Sturgeon: Democratic outrage if Westminster blocks Indyref2
Legislation has been published that could pave the way for a fresh vote on Scottish independence.
Legislation has been published that could pave the way for a fresh vote on Scottish independence - with Nicola Sturgeon warning it would be a "democratic outrage" if Westminster were to block a second referendum.
The First Minister spoke out as the Referendums (Scotland) Bill was published, setting out the rules and regulations for any future vote.
But it contained no details on the key issue of when a referendum could be held or what the question would be.
Instead, the Scottish Government proposes that these will be set using secondary legislation, if and when the UK Government grants Holyrood the power to hold another ballot.
But Theresa May has repeatedly refused to grant a Section 30 order for this, declaring "now is not the time" for a second independence vote, and it seems unlikely her successor will change that stance.
Sturgeon, who has already earmarked the second half of 2020 as a possible time for the referendum, said the Scottish Government would "seek agreement to a transfer of power at an appropriate point to enable an independence referendum that is beyond challenge to be held later in this parliament".
And she insisted: "It is essential the UK Government recognises that it would be a democratic outrage if it seeks to block such a referendum - indeed, any such stance would, in my view, prove to be utterly unsustainable."
The publication of the Bill comes in the wake of the European elections - where Sturgeon's ruling SNP increased its share of the vote and won three of the six spots for Scottish MEPs.
'It is essential the UK Government recognises that it would be a democratic outrage if it seeks to block such a referendum - indeed, any such stance would, in my view, prove to be utterly unsustainable.'Nicola Sturgeon
That contrasts with the success of Nigel Farage's newly formed Brexit Party south of the border.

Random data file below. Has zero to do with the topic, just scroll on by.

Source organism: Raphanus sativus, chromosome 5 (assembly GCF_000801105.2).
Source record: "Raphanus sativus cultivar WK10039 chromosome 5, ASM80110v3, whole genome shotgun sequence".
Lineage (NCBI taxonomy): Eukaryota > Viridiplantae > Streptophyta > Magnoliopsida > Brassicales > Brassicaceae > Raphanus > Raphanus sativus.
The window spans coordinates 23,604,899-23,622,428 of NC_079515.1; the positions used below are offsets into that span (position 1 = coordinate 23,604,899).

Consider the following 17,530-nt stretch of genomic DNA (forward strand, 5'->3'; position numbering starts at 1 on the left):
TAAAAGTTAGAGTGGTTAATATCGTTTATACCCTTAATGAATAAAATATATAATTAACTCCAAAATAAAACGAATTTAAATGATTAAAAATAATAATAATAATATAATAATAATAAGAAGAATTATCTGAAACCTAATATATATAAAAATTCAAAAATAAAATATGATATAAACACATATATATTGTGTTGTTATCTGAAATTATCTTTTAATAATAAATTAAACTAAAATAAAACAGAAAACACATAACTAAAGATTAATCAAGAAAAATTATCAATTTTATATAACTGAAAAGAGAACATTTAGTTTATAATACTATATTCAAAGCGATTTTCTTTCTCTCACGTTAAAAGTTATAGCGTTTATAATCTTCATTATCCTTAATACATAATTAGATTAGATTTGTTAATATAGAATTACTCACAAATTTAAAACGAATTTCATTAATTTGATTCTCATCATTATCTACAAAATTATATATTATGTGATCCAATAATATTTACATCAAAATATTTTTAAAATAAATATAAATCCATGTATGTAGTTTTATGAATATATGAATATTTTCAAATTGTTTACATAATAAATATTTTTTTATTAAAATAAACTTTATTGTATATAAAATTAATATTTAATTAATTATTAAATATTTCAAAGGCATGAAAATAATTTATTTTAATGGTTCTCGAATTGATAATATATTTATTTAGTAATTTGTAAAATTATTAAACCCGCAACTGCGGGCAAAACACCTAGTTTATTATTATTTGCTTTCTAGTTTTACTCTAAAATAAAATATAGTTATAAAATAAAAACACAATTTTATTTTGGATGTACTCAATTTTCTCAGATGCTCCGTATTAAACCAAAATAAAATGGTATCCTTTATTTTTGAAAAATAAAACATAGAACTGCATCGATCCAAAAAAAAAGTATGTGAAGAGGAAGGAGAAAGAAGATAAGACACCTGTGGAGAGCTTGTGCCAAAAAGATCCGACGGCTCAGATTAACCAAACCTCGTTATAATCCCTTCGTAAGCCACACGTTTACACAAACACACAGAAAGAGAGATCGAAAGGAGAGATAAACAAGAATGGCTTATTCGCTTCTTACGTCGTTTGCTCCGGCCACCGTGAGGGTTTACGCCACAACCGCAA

Sturgeon has already told how those elections, coming in the wake of Scots voting to remain in the European Union in 2016, have shown a "tale of two countries" within the UK - with Scotland "diverging markedly in our outlook, ambition and vision for the future".
And she stressed: "Now, more than ever, it is essential that we keep Scotland's options open so that people have the opportunity to choose a better future."
The First Minister stated: "An independence referendum within this parliamentary term will give Scotland the opportunity to choose to be an independent European nation - rather than have a Brexit future imposed upon us.
"Throughout the Brexit process, Scotland has been treated with contempt by Westminster, and our efforts to find compromise and protect the interests of the people of Scotland, who voted overwhelmingly to remain in the EU, have been ignored."
The Bill - which has 42 separate sections - provides a "legal framework for the holding of referendums on matters that are within the competence of the Scottish Parliament", accompanying papers said.
These made clear: "The main policy objective of the Bill is to ensure that future referendums on matters that are within the competence of the Scottish Parliament maintain the high standards achieved by the referendum on Scottish independence in 2014."
"They also stipulated that determining what questions are to be asked of voters, Scottish ministers "must consult the Electoral Commission".
While having the UK Government legislate for future referendums would be a "alternative approach", Scottish Government papers stated: "This would not be an effective or acceptable option.
"The Scottish Parliament should set the rules for referendums within its legislative competence, as this is the only legislative approach that respects the rights and role of the Parliament."
Constitutional relations secretary Michael Russell said that "although referendums have become an increasingly common feature of UK democracy, it is a long time since the framework governing them was last comprehensively reviewed".
He added: "Introducing a standing framework for referendums is a reasonable thing for any country or Parliament to have and this legislation will put Scotland in the same position as the UK and many other countries."